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Double Your Rates With This Writer’s Proven Negotiation Techniques

Negotiation techniques to double your freelance rates. Makealivingwriting.com

If you want to earn more as a freelancer, you need to sharpen your negotiation techniques. Seriously. When a prospective client makes you an offer, your ability to negotiate the scope of work and your fee can pay off in two important ways.

First, negotiation techniques can help boost your cash flow. Second, and more significantly, negotiation techniques can help you establish a higher rate for each subsequent piece you write for a client.

Let me share an example with you that went particularly well.

I’d been wooing a potential content marketing client in one of my niche areas. We discussed a project on the phone for a while, and then the editor made me a low-ball offer of $300 per piece. Based on the time it would take me to deliver what we’d discussed, I knew I wouldn’t be able to do the work quickly enough for it to be worth my while.

I wanted to work with this client, so I countered the offer by using a couple of key negotiation techniques. The result: I managed to get a contract for $750 per piece — more than double the initial offer.

Want to know how I did it? Use these proven negotiation techniques to get paid more:

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3 Guest Post Pitch Emails That Got the Gig

Guest post pitches that got the gig. Makealivingwriting.comNOTE: Ever wonder what the secret sauce is to writing a guest post pitch that gets accepted? This was a popular topic on my blog five years ago, and it still is. Study these examples to learn how to pitch a guest post and land an assignment. Enjoy! –Carol.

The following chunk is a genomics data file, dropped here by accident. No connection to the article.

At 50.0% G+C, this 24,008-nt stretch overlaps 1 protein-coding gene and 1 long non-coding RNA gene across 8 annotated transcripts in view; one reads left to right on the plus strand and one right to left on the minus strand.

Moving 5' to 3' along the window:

A few weeks back, I talked about bad guest post pitches I’ve received, and outlined some of the elements of a good one.

One writer asked if I would show some examples of pitches that were accepted here — so here are three.

One needed a little back-and-forth and refining before it was accepted, as you’ll see.

I also noticed that each of these pitches had weaknesses to them, too. Guest post pitches don’t have to be perfect — but they do have to convey that you have a strong, unique idea, know how to execute it, and have some experience in freelance writing.

The idea also needs to be something I haven’t written about before, and probably wouldn’t have thought to do otherwise.

Want to learn how to write an effective guest post pitch? Here’s what you need to know.

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Clients From Hell: Quick Ways to Spot and Avoid Them

Beware of freelance writing clients from hell. Makealivingwriting.com

They pay late, or too little. They’re not sure what they want. They’re unavailable when you have questions, and sometimes downright abusive when they do pick up the phone. They’re clients from hell, and as a freelancer, you just don’t need this grief.

And yet, tales of client woes are an epidemic in the freelance world. Stories of the best friend you went to work for, who underpaid you for years. Or the company that never raised your rates, even as your responsibilities grew. The one that disappeared with your big final payment.

Wouldn’t it be nice if you could avoid freelance writing clients from hell like these?

Well, for the most part, you can! There are some classic warning signs that things will go wrong — if you know what to look for.

Here’s my guide to quickly screening out losers: